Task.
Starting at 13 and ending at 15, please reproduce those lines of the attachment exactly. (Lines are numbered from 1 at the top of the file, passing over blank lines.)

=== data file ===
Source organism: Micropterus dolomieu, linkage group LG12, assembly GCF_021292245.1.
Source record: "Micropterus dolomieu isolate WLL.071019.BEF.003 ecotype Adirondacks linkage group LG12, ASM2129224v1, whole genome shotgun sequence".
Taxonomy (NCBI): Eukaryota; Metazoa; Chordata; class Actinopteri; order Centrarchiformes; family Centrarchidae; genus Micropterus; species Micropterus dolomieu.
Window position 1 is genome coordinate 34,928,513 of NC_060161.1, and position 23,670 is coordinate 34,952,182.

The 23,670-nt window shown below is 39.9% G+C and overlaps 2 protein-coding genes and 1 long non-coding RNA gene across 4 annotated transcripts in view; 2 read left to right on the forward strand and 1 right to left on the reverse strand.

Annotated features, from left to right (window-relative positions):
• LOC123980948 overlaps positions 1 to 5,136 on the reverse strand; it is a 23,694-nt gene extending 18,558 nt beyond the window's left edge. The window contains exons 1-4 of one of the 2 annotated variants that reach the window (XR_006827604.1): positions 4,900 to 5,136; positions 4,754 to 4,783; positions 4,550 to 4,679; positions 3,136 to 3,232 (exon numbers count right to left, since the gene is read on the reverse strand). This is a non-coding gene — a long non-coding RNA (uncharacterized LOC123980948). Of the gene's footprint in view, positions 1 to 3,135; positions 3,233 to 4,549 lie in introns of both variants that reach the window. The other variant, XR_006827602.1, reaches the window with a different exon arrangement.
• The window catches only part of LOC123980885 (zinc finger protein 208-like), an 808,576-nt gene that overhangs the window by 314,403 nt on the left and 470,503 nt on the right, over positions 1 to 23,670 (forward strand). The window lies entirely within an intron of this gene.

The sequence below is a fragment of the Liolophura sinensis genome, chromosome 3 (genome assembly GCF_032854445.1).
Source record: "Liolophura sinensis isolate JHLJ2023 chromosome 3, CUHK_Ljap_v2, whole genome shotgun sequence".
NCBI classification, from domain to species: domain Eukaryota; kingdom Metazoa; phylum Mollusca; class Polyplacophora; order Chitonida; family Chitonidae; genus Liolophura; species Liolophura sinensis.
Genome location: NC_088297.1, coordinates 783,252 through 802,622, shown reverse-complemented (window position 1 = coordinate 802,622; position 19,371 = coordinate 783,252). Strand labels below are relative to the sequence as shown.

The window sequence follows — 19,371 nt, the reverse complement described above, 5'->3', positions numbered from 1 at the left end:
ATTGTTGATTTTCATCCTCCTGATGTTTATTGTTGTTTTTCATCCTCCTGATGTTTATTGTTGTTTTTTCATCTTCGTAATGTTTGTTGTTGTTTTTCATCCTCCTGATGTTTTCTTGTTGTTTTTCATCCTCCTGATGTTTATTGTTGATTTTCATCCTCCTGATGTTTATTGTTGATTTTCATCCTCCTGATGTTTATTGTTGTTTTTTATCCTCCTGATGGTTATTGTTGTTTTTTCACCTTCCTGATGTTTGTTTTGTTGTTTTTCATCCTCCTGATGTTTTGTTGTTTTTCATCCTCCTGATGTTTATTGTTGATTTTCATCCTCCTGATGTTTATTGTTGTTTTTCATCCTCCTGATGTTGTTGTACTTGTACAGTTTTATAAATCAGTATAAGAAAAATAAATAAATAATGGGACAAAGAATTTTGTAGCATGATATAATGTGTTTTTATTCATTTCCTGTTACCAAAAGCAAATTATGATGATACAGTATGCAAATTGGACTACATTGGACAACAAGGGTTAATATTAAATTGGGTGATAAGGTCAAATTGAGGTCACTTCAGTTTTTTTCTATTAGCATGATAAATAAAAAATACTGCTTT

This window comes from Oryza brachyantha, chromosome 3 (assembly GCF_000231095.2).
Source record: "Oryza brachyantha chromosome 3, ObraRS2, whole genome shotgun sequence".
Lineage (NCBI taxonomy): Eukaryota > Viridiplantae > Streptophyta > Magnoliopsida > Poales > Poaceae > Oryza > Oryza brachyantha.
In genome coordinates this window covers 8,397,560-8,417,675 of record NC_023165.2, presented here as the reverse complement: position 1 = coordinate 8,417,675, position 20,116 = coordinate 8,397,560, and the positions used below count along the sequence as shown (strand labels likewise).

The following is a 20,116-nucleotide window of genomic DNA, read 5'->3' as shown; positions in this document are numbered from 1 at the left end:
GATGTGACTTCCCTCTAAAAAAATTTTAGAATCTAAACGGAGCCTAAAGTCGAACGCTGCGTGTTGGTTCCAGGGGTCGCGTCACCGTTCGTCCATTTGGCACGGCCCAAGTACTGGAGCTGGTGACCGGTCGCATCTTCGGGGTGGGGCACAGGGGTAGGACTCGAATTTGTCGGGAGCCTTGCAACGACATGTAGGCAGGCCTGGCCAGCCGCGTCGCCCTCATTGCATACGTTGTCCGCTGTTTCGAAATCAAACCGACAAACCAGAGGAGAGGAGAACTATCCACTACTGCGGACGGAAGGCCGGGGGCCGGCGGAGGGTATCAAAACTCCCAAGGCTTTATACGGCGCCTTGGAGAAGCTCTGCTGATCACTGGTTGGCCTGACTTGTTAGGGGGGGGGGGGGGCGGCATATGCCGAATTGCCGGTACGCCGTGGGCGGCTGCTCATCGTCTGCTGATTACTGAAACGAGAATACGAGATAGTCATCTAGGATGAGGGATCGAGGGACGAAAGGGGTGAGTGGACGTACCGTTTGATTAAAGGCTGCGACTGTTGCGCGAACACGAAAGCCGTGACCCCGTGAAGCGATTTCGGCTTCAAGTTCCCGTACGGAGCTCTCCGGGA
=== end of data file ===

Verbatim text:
The window sequence follows — 19,371 nt, the reverse complement described above, 5'->3', positions numbered from 1 at the left end:
ATTGTTGATTTTCATCCTCCTGATGTTTATTGTTGTTTTTCATCCTCCTGATGTTTATTGTTGTTTTTTCATCTTCGTAATGTTTGTTGTTGTTTTTCATCCTCCTGATGTTTTCTTGTTGTTTTTCATCCTCCTGATGTTTATTGTTGATTTTCATCCTCCTGATGTTTATTGTTGATTTTCATCCTCCTGATGTTTATTGTTGTTTTTTATCCTCCTGATGGTTATTGTTGTTTTTTCACCTTCCTGATGTTTGTTTTGTTGTTTTTCATCCTCCTGATGTTTTGTTGTTTTTCATCCTCCTGATGTTTATTGTTGATTTTCATCCTCCTGATGTTTATTGTTGTTTTTCATCCTCCTGATGTTGTTGTACTTGTACAGTTTTATAAATCAGTATAAGAAAAATAAATAAATAATGGGACAAAGAATTTTGTAGCATGATATAATGTGTTTTTATTCATTTCCTGTTACCAAAAGCAAATTATGATGATACAGTATGCAAATTGGACTACATTGGACAACAAGGGTTAATATTAAATTGGGTGATAAGGTCAAATTGAGGTCACTTCAGTTTTTTTCTATTAGCATGATAAATAAAAAATACTGCTTT

This window comes from Oryza brachyantha, chromosome 3 (assembly GCF_000231095.2).